Initially, the sedentary indigenous peoples of Mesoamerica and the Andes viewed the Spaniards as a predicted group of deities.  One of the first greetings arranged for Cortes involved dressing up Cortes as a deity (most likely as Quetzalcoatl, a god said to invade Mexico from the East in the future) (Mesoamerican Voices, p. 27-29).  Another demonstration of the indigenous thought towards the Spaniards as deities was the interaction between Monteuczoma and Cortes, where Monteuczoma states that he must be responsible for Cortes’s well-being and hospitality and that Monteuczoma regards Cortes as “our lord in place of that great sovereign…” (Red Source Reader, p. 19) and as an individual who should “…acquaint yourself [Cortes] with the altepetl” and rule it (Mesoamerican Voices p.31).  However, the attitudes turn once the Spaniards demand for more gold whenever they’re around, and the Mexica and nearby allies realize that the Spaniards are simply powerful men who are greedy in most circumstances.  Defeats against the Spaniards influence the indigenous population to adopt passive ways of living with the Spaniards post-conquest.  Despite such nasty defeats, the indigenous populations still stay around their respective altepetls and are therefore not subject to Spanish authority to great extents.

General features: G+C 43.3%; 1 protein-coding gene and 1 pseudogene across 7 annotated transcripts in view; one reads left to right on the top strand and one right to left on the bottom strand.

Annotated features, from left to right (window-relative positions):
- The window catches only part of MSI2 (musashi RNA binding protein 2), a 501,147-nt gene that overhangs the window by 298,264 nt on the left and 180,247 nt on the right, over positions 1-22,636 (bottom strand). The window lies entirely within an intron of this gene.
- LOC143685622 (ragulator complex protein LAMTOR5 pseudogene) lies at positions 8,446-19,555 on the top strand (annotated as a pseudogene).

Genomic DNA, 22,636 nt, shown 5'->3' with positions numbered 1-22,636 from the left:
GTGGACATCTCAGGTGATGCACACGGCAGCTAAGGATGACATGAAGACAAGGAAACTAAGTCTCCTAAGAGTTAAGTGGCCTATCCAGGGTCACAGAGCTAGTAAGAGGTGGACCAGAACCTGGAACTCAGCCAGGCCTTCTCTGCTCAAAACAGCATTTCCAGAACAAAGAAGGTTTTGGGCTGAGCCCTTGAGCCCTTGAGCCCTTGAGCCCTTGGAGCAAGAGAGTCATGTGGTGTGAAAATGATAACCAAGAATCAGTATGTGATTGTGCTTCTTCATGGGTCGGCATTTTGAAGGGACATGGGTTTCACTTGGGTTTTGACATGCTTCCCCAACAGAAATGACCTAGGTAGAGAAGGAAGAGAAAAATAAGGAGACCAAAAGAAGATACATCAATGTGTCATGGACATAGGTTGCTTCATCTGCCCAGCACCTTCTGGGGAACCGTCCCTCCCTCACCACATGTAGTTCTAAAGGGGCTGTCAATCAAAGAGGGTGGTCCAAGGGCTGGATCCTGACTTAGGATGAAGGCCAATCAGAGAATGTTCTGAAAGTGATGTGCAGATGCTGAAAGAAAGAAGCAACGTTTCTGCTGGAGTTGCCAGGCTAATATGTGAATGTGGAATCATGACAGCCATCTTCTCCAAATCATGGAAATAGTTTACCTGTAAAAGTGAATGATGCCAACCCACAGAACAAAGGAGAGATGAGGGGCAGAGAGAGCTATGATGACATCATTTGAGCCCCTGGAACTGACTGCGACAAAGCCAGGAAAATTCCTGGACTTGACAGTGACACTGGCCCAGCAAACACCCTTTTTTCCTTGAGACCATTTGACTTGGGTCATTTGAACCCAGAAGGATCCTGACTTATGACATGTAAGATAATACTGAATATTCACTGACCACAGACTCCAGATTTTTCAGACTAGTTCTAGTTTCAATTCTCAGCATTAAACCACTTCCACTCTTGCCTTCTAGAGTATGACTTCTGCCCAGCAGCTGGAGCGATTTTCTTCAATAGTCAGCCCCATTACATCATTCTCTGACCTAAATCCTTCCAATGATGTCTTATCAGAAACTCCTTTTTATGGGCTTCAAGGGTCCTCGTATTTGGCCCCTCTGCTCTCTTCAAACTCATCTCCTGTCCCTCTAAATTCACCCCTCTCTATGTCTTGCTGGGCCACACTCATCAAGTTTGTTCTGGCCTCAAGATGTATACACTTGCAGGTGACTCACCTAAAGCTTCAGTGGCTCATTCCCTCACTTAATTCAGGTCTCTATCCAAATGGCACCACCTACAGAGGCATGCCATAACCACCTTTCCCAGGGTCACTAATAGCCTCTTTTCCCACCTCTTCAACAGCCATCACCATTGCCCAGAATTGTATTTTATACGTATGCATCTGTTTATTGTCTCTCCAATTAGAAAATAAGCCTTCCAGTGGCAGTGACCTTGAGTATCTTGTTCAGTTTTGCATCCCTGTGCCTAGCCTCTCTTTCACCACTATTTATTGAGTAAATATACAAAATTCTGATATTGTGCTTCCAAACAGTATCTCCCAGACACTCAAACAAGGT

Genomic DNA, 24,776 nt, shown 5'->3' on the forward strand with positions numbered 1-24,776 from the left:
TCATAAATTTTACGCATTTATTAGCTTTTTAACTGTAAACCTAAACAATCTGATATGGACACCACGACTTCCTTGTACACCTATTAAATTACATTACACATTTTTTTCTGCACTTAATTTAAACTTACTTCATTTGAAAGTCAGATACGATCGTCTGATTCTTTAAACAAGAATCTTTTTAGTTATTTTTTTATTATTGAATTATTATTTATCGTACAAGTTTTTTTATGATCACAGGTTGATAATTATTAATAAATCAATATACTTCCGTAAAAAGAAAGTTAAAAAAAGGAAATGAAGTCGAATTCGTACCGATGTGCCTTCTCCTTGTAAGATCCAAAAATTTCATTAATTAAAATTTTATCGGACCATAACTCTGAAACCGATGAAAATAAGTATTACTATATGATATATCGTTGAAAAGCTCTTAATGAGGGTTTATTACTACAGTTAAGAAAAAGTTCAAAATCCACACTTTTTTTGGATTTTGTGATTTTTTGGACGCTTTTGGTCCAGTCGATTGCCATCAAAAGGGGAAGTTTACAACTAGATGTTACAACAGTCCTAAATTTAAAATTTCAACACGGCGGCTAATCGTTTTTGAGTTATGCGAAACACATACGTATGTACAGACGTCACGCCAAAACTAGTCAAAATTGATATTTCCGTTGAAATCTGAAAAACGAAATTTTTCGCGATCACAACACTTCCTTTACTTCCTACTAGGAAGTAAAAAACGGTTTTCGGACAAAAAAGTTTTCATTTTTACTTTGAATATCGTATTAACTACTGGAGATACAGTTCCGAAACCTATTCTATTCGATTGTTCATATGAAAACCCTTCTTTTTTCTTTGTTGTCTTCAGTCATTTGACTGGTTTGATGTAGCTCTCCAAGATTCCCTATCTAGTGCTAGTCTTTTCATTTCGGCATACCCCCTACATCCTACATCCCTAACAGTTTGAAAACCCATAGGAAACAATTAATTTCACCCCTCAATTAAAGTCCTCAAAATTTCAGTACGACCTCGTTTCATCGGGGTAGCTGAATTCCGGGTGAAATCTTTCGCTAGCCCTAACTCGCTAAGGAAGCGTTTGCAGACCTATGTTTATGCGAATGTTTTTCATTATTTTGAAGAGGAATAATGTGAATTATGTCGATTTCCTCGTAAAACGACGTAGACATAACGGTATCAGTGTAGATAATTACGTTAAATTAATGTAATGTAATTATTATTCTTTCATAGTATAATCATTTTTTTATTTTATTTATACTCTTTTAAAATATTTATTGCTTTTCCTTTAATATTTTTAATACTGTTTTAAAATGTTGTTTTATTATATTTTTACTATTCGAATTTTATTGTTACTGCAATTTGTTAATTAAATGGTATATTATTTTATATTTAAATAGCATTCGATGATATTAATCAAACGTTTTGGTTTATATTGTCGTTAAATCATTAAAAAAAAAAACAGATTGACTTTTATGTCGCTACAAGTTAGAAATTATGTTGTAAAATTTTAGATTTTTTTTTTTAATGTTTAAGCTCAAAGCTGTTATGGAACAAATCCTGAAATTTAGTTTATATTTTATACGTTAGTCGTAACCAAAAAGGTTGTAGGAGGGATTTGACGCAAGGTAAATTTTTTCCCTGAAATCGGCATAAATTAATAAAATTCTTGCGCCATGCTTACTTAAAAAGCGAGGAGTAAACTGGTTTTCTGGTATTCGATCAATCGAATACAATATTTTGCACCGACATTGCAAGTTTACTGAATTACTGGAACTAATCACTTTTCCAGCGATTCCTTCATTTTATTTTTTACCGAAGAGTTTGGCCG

The outright success of the Spaniards leads them to their winning of the lands of Mesoamerica and the Andes, whilst the indigenous populations are better off submitting to the Spanish legal system and coexisting with the growing Spanish society.  Through a glorified conquest, and through their control via military and technology advancements, the Spaniards subsequent actions revolved from the relatively easy victory over the largest empires in Latin America.  They step in and establish the Spanish Crown’s institutions for economic self-interest and exerting Spanish influence around the world.  At the same time, their reactions to the indigenous populations still regard violence, segregation, and a condescending attitude.  The indigenous population, meanwhile, reacts in both submissive and rebellious ways.  Rebellions are usually cracked down and freedom of speech for the indigenous is limited.  Ultimately, indigenous populations are better off dealing with the Spanish if they adopt the Spanish Crown as their authority.

Through feelings of determination, awe, and arrogant ambition, the Spaniards viewed the sedentary peoples of Latin America as manageable yet impressive.  The indigenous populations first viewed the Spaniards as impressive – until war broke out in many altepetls.  As a result of such views, the Spaniards decided to take full control of Latin America after their successful conquest of the Mexica and the Inca, thus putting the indigenous population in a position of submission.  The Spaniards’ subsequent actions set the tones for the workings of New Spain, which would also affect the daily lives of the indigenous populations.  Shortly after the conquest, many natives preserved their identities by continuing to associate themselves with their altepetls.